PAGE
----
“Mrs. Carter, we have a couple more questions for you, then we’ll leave you be for the night and the paramedics will take you to the hospital,” Detective Rotini gently promises.
I splash my face again, avoid the mirror, and open the door. I walk through what feels like a sea of people and sit back down in the kitchen, eyes fixed on the peeling petals on the wall. A younger officer—Officer Bryson, I think—brings in a small, black duffel bag and sets it on the table. Her sad, brown eyes are full of pity, and she reminds me of a basset hound. She looks at me solemnly, wondering, I’m sure, how I got to this place, where I would let a man do this to me. She had packed a long-sleeved white top, a pair of jeans with a hole in the knee, all the essential undergarments, my toothbrush and toothpaste, and my hair brush. Detective Linguine helps me stand up and kindly leads me by my arm to two paramedics.
“I know you say you are fine, and we had your basic vitals checked, but you should still stay in the hospital tonight so they can keep an eye on you and the baby. And we can, uh…finish up here. This is Jake.” He gestures toward the tall one. “And this is Joe.” Short and stout Joe looks at me with the same basset hound eyes as Bryson.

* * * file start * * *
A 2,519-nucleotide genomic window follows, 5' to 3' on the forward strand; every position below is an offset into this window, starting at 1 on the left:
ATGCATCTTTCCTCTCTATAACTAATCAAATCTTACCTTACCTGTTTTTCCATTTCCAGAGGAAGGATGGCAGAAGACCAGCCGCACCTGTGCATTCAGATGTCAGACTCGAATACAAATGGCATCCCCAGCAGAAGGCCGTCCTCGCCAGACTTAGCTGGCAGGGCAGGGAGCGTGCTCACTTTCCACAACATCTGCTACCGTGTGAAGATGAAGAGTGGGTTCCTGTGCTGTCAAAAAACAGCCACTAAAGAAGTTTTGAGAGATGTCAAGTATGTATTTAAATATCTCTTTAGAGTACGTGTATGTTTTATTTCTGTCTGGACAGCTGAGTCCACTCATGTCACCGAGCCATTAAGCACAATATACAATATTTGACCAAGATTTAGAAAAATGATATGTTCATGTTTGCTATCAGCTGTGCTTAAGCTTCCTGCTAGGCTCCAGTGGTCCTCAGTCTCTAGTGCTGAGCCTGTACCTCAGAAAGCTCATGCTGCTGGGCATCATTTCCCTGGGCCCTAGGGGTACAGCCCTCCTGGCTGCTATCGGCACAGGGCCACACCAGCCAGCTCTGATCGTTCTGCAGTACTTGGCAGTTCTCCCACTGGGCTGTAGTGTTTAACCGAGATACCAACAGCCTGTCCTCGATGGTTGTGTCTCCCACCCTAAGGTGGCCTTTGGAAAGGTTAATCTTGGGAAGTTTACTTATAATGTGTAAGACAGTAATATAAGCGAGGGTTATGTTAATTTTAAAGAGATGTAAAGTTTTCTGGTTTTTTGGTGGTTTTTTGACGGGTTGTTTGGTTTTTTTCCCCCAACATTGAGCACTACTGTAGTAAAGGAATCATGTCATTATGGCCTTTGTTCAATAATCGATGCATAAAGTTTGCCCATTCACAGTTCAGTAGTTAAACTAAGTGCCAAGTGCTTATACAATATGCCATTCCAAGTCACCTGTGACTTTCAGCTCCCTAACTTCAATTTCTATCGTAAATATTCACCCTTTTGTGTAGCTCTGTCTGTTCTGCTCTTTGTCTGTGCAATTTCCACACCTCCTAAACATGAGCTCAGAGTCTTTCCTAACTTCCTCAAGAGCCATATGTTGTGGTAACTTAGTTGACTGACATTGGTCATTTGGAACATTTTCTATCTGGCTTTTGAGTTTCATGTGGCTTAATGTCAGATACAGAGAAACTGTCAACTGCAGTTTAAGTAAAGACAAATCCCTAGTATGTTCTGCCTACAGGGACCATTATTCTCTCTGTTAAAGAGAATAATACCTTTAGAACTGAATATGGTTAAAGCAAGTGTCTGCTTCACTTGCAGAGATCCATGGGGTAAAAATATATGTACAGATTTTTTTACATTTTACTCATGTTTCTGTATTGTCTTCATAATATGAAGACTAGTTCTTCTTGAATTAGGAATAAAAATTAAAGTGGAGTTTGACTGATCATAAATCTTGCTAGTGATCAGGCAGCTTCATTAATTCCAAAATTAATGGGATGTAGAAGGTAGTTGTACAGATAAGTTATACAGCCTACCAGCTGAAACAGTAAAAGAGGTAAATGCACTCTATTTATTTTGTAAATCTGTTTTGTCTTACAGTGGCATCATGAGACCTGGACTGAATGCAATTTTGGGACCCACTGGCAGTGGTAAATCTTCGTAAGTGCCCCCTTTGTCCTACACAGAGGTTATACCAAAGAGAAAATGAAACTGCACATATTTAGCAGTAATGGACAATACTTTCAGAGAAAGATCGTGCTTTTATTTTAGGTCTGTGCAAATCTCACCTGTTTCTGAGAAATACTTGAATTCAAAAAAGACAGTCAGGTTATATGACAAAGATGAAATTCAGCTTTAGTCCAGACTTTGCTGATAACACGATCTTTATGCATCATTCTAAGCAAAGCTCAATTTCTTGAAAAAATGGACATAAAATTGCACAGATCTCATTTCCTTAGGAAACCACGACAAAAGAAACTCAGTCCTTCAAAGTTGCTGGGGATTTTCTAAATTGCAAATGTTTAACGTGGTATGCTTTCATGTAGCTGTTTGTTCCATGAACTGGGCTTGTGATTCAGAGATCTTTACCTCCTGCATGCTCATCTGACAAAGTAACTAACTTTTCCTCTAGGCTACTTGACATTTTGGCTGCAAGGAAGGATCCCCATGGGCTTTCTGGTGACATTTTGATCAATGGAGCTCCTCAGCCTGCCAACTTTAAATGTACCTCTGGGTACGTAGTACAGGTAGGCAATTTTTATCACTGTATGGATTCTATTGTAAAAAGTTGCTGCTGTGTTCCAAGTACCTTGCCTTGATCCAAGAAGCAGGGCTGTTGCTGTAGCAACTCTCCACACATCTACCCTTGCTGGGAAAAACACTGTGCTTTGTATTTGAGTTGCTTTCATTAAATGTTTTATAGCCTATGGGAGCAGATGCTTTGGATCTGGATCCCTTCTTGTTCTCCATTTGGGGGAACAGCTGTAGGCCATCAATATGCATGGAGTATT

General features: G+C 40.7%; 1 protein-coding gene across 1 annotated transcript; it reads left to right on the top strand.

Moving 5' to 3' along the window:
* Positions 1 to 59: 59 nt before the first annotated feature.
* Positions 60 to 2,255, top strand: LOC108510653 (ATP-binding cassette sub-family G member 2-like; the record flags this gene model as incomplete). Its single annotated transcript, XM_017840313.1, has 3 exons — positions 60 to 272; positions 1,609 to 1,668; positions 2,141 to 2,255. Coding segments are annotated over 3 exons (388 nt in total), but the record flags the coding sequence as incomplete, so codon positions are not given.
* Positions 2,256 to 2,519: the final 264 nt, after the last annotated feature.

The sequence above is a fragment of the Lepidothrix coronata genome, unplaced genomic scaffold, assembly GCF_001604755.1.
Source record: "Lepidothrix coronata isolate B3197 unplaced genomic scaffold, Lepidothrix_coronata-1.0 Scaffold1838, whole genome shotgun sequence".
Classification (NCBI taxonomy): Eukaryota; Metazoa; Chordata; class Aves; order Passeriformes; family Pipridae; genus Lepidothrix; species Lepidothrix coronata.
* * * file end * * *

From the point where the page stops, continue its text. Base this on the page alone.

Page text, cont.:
I nod, exhausted, and follow Jake and Joe to the ambulance. This all feels so surreal that I have almost forgotten about the little burst of energy growing in my stomach. We’re having a baby. I’m terrified and excited, sad and elated, and I realize I am going to be a mother. What will I tell them about their father? How will I raise the baby alone?
When I was thirteen, my dad took me out to the forest behind our old house and taught me how to shoot. He told me that someday, I may need to know how. It was December and I still remember how badly my hands shook from the fear and the cold, snowy air. The sky was as gray as the trampled snow beneath our feet. As we inched deeper into the forest, the blue shutters on our home grew smaller in the distance. I recall feeling like I was running away, except for my dad walking right beside me. We reached our mark and my dad lined up four aluminum beer cans as targets. Stomach full of anxious butterflies, my dad handed me the rifle and stood behind me to line up my shot. He told me then something I would remember for the rest of my life:
“Liz, you may be scared now, but you won’t always be. Ground yourself, take in your surroundings, and inhale deeply. Exhale all of your fears, and pull the trigger. Breathe, Liz, and shoot.”